In order to identify the similarities and differences between gangs and fraternities, it is vital to examine their structure, rules, and goals which these organizations try to achieve. In the vast majority of cases both of them can be called secret societies; they are inaccessible to the outsiders. Secondly, its members are selected according to certain criteria like shared interests, social, educational, cultural and even racial background, the level of income etc (Weisel, 2002, p 11; Baird, 2009).
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These groups of people normally have central leadership which usually belongs only to one person with some charismatic qualities. Most importantly, as secret societies they are governed by unwritten laws, which prohibit any disclosure of information and promote devotion to this inner community. Each violation of these rules is punished by either exclusion or even death especially if we are speaking about a gang of criminals. These are the most obvious simulates, yet there are more subtle details.
It should be pointed out that in both cases every new-comer has to pass through the process of initiation or test. Sometimes this procedure involves humiliation or doing something which is rather unpleasant to this individual. As regards criminal organizations, new participants have to prove their readiness and ability to commit felony; they also need to show their entire dedication to the band (Weisel, 2002, p 5). Apart from that, gangs and fraternities have their symbols.
These signs only emphasize their privileged status, independence or impunity. This decoration includes tattoos, jewelry, or even emblems (Ownby & Heudhues, 2003; Baird, 2009). Another feature, which immediately attracts attention, is the attitude towards sexuality. These communities are predominantly male, while the representatives of the opposite sex are not allowed. The only exceptions are parties or binge drinking. This dangerous habit is very widespread among college fraternities, and this leads to violence and abuse.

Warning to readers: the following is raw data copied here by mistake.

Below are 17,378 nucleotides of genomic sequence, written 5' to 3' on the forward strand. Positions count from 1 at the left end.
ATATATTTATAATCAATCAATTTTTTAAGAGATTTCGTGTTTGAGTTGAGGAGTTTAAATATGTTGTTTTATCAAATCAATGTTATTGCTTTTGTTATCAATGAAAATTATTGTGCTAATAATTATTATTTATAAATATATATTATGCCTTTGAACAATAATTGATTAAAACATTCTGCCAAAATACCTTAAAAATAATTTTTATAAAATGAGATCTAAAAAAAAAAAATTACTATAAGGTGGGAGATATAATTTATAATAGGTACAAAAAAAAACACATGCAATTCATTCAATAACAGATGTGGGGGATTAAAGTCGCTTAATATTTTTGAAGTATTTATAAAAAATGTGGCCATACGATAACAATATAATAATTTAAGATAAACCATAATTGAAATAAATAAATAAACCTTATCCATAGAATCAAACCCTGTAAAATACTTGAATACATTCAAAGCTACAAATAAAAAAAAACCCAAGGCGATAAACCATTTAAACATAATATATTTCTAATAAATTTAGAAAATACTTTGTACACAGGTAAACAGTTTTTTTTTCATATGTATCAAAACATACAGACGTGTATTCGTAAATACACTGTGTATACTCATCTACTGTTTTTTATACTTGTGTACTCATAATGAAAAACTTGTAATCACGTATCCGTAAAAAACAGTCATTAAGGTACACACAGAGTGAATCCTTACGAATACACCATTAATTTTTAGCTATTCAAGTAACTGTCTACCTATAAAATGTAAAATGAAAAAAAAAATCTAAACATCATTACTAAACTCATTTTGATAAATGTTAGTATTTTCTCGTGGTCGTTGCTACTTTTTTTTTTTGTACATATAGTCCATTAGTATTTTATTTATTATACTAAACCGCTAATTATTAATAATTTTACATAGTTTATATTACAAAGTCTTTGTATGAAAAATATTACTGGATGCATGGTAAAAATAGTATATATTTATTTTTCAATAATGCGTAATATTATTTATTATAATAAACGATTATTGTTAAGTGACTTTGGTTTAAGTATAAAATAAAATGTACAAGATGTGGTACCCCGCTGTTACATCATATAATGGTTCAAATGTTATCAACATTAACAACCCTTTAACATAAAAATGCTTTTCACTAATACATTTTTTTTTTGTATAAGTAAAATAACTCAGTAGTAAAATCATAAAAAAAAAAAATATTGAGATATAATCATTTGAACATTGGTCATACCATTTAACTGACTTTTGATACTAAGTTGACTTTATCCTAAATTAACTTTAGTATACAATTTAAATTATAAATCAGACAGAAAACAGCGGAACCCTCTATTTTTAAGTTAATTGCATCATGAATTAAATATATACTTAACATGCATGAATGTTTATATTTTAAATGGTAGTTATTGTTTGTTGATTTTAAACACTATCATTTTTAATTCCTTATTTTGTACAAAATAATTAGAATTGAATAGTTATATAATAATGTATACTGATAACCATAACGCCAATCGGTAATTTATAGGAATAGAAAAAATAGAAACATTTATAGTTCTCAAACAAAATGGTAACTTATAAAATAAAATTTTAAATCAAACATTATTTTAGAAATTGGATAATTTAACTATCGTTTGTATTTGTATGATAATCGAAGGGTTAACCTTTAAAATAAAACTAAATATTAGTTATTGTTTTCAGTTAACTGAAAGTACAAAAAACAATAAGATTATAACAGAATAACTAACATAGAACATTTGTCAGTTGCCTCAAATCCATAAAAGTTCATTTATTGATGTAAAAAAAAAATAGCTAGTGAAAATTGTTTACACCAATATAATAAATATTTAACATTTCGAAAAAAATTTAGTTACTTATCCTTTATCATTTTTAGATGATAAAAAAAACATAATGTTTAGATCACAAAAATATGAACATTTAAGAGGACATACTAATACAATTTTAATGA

As for the differences between them we should pay attention to the decision-making in these groups. Gangs are characterized by hierarchical or top-down structure. The relations between partakers are strictly subordinated. Naturally, fraternities also have chairmen or presidents but other members are more or less equal in their rights. Furthermore, each partaker can leave them at any time and this is utterly impossible in criminal organizations, where departure is synonymous of betrayal (Wiesel, 2002).
We also need to discuss the objectives targeted by these people. Criminals pursue only enrichment or power, whereas the goals of a fraternity are more diverse: first they may want to set stress on their privileged position. Such brotherhoods put on the air of mystery in order to appear more luring to others. Sometimes the goal is to downgrade those who do not belong to the brotherhood. The outsiders are not eligible for entry because they can lack of knowledge, money, courage, preparation and so forth. The rules of a gang must be followed to the letter while the rules of a brotherhood are formalistic.
This discussion shows that brotherhoods and bands have several common features:
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- limited accessibility;
- prejudiced attitude towards the opposite sex:
- the ritual of initiation.
However, they can be distinguished from one another: fraternities are more symbolic, which means that their statutes or laws have practically no power over the members. Gangs are hierarchical with strict subordination, while fraternities are more liberal.
Baird W. R (2008). American College Fraternities BiblioBazaar, LLC Ownby D. Heudhues M. F. “Secret societies” reconsidered: perspectives on the social history of modern South China and Southeast Asia. M.E. Sharpe.
Weisel D. L. (2002). Contemporary Gangs: An Organizational Analysis. New York: LFB Scholarly Publishing.